Let me assert this as powerfully as I can: we do not need to fear the Chinese. China will not dominate the globe.
Getting our knickers in a twist over China
Quite often on a Wednesday lunchtime I find myself conferring with my friend Rudi the sandwich man about the madness of Ken Livingstone, and his latest monstrous scheme for London. Rudi blames the congestion charge for pushing up his costs. I can’t stand the evil frankfurter buses that crush cyclists to the kerb.
This week, however, the newt-fancier has exceeded our wildest fantasies. Do you know how he has chosen to spend £1 million of our congestion charge cash? That crazy old Trot has bought in 100,000 doses of anti chicken flu medication, to be distributed, presumably, so that his key workers can continue to clamp cars and impose their poxy charges while the rest of us are expiring during the approaching epidemic.
It is a ludicrous waste of taxpayers’ money, and before you dismiss it as another case of Red Ken-ery, you should know that the madness has infected the Department of Health. They have drawn up a list of “elite” figures, mainly government ministers and BBC high-ups, who would be required to keep the country going in the event of the chicken plague, and who must therefore receive free doses of the wonderdrug.
What drives me mad is not that I am excluded from this list (opposition politicians, you will not be surprised to learn, are thought to be dispensable to the running of Britain), but that we are getting in a flap about a chicken disease which has killed a grand total of 57 human beings since it was detected in 2003, most of them Asian owners of fighting-cocks who chose to give mouth-to-mouth resuscitation to their spifflicated birds.
To get these figures in proportion, as Ross Clark does in the current Spectator, you should know that nine million people are suffering from tuberculosis, of which two million will die in the next year, and half a billion people are suffering from malaria. So why are we scaring ourselves witless about this Asian fowl pest? Because it is all part of our new phobia about the Far East, and China in particular.
China is becoming in our imaginations the fashionable new dread, the incubator of strange diseases, a vast polluted landscape of Victorian factories where coolies sit in expectorating rows, nourished on nothing but rice and the spleens of pangolins, producing whirling typhoons of cheap bras and lingerie that race across the seas and reduce the native industries of the West to matchwood.
It has become a cliché of geopolitical analysis to say that China is the next world superpower, that the 21st century will belong to Beijing, and that we had better get in tutors to teach our nippers Mandarin if they are to make it in the new world order.
It is all stark staring nonsense, and founded on the same misapprehension as Peter Mandelson’s demented decision to slap quotas on Chinese textiles, so that the mouths of the Scheldt and the Rhine are apparently silting up with 50 million pairs of cut-price Chinese trousers. It is idiocy, and not just because it is unlike Mandy to come between a British woman and her knickers.
Let me assert this as powerfully as I can: we do not need to fear the Chinese. China will not dominate the globe. We do not need to teach babies Mandarin. Our Sinophobia is misplaced. Even with 1.3 billion people, and fast export-led growth, the Chinese have an economy smaller than Italy’s, but that is not really the point. World domination – superpowerdom – is all about hard power and soft power, military might and cultural impact.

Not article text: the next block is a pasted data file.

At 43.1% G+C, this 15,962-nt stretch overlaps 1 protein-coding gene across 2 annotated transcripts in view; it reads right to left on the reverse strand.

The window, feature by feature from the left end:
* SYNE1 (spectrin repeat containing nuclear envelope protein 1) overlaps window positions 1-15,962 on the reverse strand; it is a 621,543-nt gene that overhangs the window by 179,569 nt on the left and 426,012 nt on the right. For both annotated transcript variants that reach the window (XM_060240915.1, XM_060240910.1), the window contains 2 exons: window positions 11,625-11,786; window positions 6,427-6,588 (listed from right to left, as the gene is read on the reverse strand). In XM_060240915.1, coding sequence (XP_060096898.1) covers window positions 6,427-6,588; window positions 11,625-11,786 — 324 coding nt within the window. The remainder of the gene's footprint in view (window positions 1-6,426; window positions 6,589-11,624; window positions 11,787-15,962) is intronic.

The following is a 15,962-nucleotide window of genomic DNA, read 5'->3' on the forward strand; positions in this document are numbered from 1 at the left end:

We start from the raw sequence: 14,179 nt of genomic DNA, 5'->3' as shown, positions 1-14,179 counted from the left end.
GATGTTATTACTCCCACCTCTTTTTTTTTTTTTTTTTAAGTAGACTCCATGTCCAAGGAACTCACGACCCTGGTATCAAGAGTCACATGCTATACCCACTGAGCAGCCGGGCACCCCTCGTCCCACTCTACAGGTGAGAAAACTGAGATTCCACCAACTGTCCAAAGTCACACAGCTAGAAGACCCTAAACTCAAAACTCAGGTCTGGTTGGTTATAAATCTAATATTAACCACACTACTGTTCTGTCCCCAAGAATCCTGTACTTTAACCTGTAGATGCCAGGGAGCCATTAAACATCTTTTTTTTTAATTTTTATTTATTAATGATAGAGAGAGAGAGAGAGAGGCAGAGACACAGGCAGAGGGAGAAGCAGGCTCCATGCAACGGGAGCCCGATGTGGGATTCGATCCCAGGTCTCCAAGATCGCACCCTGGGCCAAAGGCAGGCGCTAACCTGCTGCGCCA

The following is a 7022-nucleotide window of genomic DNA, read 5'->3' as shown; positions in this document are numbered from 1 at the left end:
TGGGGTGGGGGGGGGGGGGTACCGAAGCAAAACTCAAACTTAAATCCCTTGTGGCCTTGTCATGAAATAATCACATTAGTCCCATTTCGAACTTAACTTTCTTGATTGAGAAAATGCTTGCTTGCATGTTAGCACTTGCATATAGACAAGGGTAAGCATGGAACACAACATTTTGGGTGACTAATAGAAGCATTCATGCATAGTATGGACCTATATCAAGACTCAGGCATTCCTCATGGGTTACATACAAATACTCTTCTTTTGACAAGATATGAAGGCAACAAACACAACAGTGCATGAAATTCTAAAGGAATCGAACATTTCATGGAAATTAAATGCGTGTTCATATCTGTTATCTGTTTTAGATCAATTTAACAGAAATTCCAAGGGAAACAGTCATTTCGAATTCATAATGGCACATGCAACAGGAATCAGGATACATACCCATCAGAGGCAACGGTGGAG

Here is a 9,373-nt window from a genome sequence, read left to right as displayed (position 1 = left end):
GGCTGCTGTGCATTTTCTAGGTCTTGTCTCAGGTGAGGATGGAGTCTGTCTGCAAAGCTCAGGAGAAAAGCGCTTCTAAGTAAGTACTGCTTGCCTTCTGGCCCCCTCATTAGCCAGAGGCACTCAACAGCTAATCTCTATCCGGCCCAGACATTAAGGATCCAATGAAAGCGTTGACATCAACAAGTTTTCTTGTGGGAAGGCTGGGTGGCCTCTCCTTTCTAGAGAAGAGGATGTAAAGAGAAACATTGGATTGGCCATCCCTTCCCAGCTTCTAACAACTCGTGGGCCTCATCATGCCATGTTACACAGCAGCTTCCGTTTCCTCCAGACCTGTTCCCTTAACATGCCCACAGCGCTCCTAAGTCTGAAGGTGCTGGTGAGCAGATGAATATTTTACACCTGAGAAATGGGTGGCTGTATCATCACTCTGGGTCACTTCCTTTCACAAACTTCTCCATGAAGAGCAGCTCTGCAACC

Well, compared with the old British Empire, and the new American imperium, Chinese cultural influence is virtually nil, and unlikely to increase. Far from spreading overseas, as the English language has spread, and Hollywood has spread, Chinese culture seems to stay firmly in China.
Indeed, high Chinese culture and art are almost all imitative of western forms: Chinese concert pianists are technically brilliant, but brilliant at Schubert and Rachmaninov. Chinese ballerinas dance to the scores of Diaghilev. The number of Chinese Nobel prizes won on home turf is zero, though there are of course legions of bright Chinese trying to escape to Stanford and Caltech.
There are Chinatowns and takeaways all over the world, but in Britain the culinary impact of China is dwarfed by the subcontinent. The turnover for Chinese restaurants is about £282 million, compared with £2 billion for Indian restaurants. It is hard to think of a single Chinese sport at the Olympics, compared with the umpteen invented by Britain, including ping-pong, I’ll have you know, which originated at upper-class dinner tables and was first called whiff-whaff.
The Chinese have a script so fiendishly complicated that they cannot produce a proper keyboard for it. And how many people do you know who can speak even a sentence of Chinese? If global domination means anything, it must mean the spread of culture, language and mores, in the way of the Romans, the British, and the Americans. The Chinese aren’t even out of the paddock.
As for military might – hard power – our fears are again overdone. The Chinese may have 2.5 million men in uniform, but of the long-range missiles you need to be a global power Beijing can wield only 20, which would make for a pretty brief fireworks display if they came up against the Americans.
None of this, of course, is in any way intended to be disrespectful to the glories of Chinese culture: only that they are not in any way global or – and this is the point – intended to be global. The Chinese have neither the ability nor the inclination to dominate the world. They merely want to trade freely, and they should be encouraged.
The emergence of China and its integration into the world economy has been a major spur to growth and a deterrent to inflation. It is an unalloyed good, and it is sad to see our politicians responding with such chicken-hearted paranoia.